- The 2017 Federal Budget: What Employers Need to Know
- May 12, 2017 | Authors: Michelle S. Henry; Natasha Miklaucic
- Law Firm: Borden Ladner Gervais LLP - Toronto Office
On March 22, 2017, the Trudeau Liberal Government tabled the Government's 2017 Federal Budget (the "Budget"). While the Budget is primarily focused on building a strong middle class through key areas, such as innovation, skills training, and investments in communities, there are a number of notable proposed amendments which, if passed, will significantly impact employers, and, in particular, federally regulated employers.
The Budget proposes various amendments to the Canada Labour Code which include the following:
- Provisions which will give federally regulated employees the right to request more flexible work arrangements from their employer, such as flexible start and finish times and the ability to work from home.
- A new unpaid leave for family responsibilities, to participate in traditional Indigenous practices, to seek care if they are victims of family violence, and to make bereavement leave more flexible.
- The elimination of unpaid internships in federally regulated sectors where the internships are not part of a formal educational program; and various measures to ensure that unpaid interns who are part of an educational program are entitled to various statutory protections, such as maximum hours of work, weekly days of rest, and general holidays.
- An increase of $13 million over five years, starting in 2017, and $2.5 million per year thereafter to strengthen compliance and enforcement mechanisms.
- The creations of a new EI caregiving benefit of up to fifteen (15) weeks. The new benefit will cover a broader range of situations where individuals are providing care to an adult family member who requires significant support in order to recover from a critical illness or injury. Parents of critically ill children will continue to have access to up to 35 weeks of benefits, with additional flexibility to share these benefits with more family members.
- Changes to EI parental benefit to allow parents to choose to receive EI parental benefits over an extended period of up to eighteen (18) months at a lower benefit rate of 33 percent of average weekly earnings, or at the existing benefit rate of 55 percent over a period of up to twelve (12) months.
- Changes to allow women to claim EI maternity benefits up to twelve (12) weeks before their due date. This represents an increase from the current standard of eight (8) weeks.
- Changes to the EI program to allow claimants to pursue self-funded training and still maintain their EI status. For unemployed workers in receipt of EI, this will mean that they can return to school to obtain training without losing their EI benefits.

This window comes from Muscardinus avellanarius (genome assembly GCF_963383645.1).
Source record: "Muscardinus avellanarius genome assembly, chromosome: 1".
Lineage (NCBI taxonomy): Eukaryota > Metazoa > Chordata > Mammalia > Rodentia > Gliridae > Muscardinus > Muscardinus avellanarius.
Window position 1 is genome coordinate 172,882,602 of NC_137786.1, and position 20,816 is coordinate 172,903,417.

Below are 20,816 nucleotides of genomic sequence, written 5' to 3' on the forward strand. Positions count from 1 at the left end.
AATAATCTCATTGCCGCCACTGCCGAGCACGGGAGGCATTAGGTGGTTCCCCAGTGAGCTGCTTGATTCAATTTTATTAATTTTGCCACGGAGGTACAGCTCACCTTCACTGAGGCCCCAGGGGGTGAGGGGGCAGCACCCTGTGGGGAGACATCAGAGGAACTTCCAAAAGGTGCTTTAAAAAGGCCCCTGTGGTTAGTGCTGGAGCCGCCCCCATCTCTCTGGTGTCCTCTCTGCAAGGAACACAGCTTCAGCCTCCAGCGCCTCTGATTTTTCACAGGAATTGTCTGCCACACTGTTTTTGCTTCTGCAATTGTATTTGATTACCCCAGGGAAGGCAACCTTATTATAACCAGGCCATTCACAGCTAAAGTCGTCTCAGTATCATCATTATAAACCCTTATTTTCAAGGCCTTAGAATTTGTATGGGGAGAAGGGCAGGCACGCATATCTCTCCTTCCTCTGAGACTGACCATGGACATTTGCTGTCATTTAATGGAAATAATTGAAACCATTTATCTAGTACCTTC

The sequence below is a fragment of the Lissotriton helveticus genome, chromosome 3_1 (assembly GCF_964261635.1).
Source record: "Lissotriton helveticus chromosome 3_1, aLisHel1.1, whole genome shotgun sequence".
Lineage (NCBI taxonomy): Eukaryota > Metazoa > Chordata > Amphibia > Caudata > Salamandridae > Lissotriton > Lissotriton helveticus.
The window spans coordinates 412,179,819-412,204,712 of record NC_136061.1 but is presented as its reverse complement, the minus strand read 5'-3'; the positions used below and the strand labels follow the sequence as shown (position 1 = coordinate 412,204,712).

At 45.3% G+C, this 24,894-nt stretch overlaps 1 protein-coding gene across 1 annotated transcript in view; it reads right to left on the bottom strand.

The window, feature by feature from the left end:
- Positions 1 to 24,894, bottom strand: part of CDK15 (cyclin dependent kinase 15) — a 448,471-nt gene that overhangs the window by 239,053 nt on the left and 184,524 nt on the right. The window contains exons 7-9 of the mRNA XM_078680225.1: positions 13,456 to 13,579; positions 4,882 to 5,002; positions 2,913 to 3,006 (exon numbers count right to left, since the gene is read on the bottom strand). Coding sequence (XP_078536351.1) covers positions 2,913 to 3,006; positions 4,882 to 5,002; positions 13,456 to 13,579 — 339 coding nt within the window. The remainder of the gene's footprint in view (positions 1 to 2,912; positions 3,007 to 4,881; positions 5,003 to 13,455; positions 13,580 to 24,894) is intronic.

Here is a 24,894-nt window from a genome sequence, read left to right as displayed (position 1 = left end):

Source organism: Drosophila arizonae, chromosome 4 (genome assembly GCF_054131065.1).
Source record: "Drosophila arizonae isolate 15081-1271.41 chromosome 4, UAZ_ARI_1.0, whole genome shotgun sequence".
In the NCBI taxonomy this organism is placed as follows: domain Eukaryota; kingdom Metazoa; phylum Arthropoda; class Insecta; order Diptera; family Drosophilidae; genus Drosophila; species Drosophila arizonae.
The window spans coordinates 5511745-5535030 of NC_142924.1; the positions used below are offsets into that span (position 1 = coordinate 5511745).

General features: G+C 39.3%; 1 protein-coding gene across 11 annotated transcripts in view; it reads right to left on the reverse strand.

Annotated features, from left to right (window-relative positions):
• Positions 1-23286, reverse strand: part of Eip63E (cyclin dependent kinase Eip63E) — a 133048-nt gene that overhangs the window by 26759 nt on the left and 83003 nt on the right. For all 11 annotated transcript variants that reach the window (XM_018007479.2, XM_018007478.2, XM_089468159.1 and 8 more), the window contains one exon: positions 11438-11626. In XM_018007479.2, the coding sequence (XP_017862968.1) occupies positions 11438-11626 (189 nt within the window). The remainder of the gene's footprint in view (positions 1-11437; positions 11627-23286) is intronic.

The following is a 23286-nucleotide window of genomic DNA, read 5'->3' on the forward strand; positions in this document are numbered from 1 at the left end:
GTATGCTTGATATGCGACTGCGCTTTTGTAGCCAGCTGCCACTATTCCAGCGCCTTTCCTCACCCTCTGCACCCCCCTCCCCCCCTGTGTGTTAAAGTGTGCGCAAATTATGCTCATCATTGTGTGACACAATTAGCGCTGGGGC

Even if passed, the changes to the Employment Insurance Act and the additional benefits provided will not translate into job protected leave for provincially regulated employees unless concurrent changes are made to provincial employment standards legislation. No doubt, if these changes are passed and offer these additional benefits for federally regulated employees, we can expect that there will be added pressure on provincial governments to pass similar amendments and provide similar job protections.
Compared to last year's budget, which included major increases to program spending and tax expenditures, this year's Budget has little new money for program spending or bold tax initiatives. There are no major changes for employers and employees, however a few points are noteworthy.
First, the Budget introduced a proposal with respect to the electronic distribution of the Statement of Remuneration Paid (T4) information returns ("T4 Slips"). This is a change that has come at the request of a number of employers and is welcome relief for many. The Budget proposes to allow employers to distribute T4 Slips electronically to current active employees without having to obtain express consent from those employees in advance. This will reduce compliance costs and increase efficiencies for employers, while at the same time, increasing convenience for employees. Employers will be required to have sufficient privacy safeguards and to provide paper T4 Slips in certain circumstances. This measure will apply in respect of T4 Slips issued for the 2017 and subsequent taxation years.
Second, the Budget proposes to eliminate the deduction of taxable benefits arising in respect of eligible home relocation loans. This increased tax cost is a change that employers and employees will have to consider when an employee is being relocated for business purposes. This measure will apply to benefits arising in the 2018 and subsequent taxation years.
Finally, there was a notable omission from the Budget, about which there had been much discussion in the days leading up to the Budget. As with last year's budget, this year's Budget did not include any amendments to the capital gains rates or the treatment of stock options. There is some speculation that these items may be addressed later in 2017 in a budget update or other announcement.